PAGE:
Fraunhofer HHI and IAF demonstrate wireless terahertz transmission over a distance of one kilometer

Press release from Fraunhofer HHI /

Fraunhofer HHI, in collaboration with Fraunhofer IAF, has succeeded in using a THz transmission system to transmit 56 GBit/s wirelessly over a free space distance of 1 km. The transmission took place at a carrier frequency of 300 GHz. The transmission system used consists of a high-performance terahertz modem with signal processing algorithms from Fraunhofer HHI and fast, indium gallium arsenide-based integrated electronic high-frequency circuits from Fraunhofer IAF.

Dr.-Ing. Robert Elschner, head of the internal terahertz research activities in the department Photonic Networks and Systems at Fraunhofer HHI, explains: “For the first time, we were able to demonstrate that our THz transmission system can be used outside the laboratory and for transmissions over longer distances. In this way, we were able to gain first important insight into the stable operation of the system under the influence of atmospheric attenuation.” The experiments took place on a test track starting from a balcony at Fraunhofer IAF in Freiburg.”This is another important step towards a marketable THz transmission system“, comments Dr. Colja Schubert, head of the corresponding research group in the department of Photonic Networks and Systems. According to Dr. Schubert, the next planned step to win a larger clientele for terahertz technology is the construction of a weatherproof prototype. Another landmark is the demonstration of a real-time link over 1 km with a data rate of 100 Gbit/s, and the embedding in a fiber optic test network.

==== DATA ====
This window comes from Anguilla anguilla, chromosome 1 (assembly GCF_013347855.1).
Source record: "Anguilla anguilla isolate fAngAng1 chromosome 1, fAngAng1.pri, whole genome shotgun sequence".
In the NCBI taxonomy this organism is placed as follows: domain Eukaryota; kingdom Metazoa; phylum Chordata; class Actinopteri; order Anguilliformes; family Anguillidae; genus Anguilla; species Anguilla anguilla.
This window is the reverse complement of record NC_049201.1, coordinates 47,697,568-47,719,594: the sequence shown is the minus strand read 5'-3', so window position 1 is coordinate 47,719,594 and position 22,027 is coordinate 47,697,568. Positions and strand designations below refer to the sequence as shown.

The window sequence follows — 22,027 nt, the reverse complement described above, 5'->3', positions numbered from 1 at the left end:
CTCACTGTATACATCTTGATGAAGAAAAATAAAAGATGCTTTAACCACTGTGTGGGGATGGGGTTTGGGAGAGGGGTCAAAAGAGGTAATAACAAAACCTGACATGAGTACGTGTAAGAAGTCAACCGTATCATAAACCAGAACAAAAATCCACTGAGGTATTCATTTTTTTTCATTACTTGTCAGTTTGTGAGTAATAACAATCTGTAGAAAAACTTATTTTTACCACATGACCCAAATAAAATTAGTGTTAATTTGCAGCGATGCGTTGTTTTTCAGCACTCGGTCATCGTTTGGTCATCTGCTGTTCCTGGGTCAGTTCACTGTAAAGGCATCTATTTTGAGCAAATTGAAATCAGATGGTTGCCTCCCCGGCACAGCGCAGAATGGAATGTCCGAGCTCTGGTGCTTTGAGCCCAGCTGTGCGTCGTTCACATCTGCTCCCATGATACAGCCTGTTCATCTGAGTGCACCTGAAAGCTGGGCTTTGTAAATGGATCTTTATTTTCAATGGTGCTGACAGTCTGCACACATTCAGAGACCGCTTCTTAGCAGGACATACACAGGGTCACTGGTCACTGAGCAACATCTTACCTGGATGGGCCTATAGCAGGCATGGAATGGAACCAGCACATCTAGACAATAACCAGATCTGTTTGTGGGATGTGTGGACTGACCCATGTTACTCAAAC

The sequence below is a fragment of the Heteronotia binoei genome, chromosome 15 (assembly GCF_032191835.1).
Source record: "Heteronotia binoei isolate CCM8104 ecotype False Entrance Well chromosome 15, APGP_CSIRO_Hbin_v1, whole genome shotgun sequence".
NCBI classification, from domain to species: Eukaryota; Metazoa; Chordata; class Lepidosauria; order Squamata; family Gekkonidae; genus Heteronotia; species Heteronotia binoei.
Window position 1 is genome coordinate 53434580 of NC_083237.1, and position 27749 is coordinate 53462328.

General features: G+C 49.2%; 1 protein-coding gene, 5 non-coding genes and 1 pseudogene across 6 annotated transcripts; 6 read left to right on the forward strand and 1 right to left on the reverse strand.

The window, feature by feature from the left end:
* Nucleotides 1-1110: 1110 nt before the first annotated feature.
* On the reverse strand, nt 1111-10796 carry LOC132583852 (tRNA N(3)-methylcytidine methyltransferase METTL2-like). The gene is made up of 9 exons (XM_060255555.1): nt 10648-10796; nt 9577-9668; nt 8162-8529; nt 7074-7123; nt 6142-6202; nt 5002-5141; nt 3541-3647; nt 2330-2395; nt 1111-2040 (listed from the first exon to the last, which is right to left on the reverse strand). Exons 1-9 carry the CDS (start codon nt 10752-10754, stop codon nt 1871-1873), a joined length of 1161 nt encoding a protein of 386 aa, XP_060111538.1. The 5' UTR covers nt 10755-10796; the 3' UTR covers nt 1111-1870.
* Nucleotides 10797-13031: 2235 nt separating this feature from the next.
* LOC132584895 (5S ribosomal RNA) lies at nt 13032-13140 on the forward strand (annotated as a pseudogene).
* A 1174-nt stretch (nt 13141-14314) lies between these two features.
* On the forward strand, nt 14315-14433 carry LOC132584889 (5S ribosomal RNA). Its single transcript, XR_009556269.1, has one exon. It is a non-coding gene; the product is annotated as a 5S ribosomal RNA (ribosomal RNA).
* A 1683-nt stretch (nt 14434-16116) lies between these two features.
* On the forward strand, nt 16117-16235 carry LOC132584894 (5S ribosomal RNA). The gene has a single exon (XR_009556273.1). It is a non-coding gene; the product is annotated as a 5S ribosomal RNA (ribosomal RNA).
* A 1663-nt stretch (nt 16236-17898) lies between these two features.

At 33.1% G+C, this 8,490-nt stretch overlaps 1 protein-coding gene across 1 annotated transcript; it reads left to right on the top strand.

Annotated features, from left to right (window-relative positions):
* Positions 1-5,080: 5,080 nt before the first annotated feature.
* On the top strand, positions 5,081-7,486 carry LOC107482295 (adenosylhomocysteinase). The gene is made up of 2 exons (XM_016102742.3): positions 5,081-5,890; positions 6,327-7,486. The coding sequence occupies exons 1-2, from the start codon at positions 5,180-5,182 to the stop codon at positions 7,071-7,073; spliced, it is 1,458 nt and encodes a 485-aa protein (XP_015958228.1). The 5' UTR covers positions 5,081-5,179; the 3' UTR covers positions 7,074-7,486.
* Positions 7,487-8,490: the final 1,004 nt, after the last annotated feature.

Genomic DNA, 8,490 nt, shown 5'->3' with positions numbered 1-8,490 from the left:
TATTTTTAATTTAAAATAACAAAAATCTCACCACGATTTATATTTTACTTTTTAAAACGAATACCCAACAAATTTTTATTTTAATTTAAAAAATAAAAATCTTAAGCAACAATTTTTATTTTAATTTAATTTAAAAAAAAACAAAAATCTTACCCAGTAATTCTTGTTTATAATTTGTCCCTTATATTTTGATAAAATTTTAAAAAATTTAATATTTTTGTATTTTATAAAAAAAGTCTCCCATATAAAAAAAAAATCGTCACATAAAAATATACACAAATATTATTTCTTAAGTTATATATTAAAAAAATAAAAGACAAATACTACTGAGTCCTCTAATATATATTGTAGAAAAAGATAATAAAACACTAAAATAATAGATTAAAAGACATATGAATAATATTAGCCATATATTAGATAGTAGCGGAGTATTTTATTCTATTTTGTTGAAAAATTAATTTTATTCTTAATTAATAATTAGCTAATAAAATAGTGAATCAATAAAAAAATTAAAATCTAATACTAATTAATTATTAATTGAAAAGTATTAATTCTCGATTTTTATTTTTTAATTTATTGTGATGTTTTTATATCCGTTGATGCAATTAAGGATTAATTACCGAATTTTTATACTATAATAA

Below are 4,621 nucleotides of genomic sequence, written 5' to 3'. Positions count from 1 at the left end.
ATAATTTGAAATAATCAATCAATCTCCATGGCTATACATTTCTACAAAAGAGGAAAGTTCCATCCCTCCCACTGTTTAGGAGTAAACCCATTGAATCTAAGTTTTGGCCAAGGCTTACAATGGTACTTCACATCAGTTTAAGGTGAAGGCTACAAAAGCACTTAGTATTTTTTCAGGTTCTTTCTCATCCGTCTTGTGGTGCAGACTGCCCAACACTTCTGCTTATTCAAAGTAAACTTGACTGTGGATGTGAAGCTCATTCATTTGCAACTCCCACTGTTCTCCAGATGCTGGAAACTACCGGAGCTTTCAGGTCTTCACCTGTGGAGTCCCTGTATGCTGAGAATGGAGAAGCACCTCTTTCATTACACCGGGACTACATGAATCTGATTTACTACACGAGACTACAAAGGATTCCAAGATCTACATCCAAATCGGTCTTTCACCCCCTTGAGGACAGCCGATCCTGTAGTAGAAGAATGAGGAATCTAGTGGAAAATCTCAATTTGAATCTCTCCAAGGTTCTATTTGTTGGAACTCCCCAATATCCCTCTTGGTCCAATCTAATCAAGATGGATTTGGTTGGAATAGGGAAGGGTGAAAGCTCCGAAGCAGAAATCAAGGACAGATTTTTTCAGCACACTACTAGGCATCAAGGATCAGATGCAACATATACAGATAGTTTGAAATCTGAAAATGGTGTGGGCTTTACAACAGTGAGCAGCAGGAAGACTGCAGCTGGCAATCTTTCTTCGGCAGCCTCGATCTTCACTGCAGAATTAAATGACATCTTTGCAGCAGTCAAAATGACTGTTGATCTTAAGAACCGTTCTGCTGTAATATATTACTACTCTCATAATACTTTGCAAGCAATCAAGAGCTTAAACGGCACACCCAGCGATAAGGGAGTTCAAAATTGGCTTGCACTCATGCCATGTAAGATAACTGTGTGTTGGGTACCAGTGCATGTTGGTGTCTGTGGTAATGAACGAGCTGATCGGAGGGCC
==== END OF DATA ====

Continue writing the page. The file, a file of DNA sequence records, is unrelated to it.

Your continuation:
The seamless fiber optic connection of a 100 Gbit/s THz real-time transmission system on a laboratory scale was already presented to an expert audience this year at EuCNC (European Conference on Networks and Communications) and ECOC (European Conference on Optical Communication). ”The unique possibility to integrate free-space THz transmission systems into existing fiber optic networks without an additional digital interface will lead to an immense improvement in the network access of all users,” says Dr.-Ing. Thomas Merkle, head of development activities for fast terahertz circuits at Fraunhofer IAF.

The transmission uses frequencies far above the 4G LTE/5G mobile communication frequencies and is therefore an ideal complement to existing technologies. Bandwidth requirements will continue to rise in future communication networks, driven by new applications such as industry 4.0, autonomous driving, AI-based cloud/edge computing, eHealth, smart cities, and Virtual and Augmented Reality. Thus, wireless terahertz technology is an important cornerstone of future communication networks.

The work on the THz technology at Fraunhofer is being promoted to market maturity both within the framework of in-house research projects and together with international partners in the publicly funded EU project TERRANOVA.

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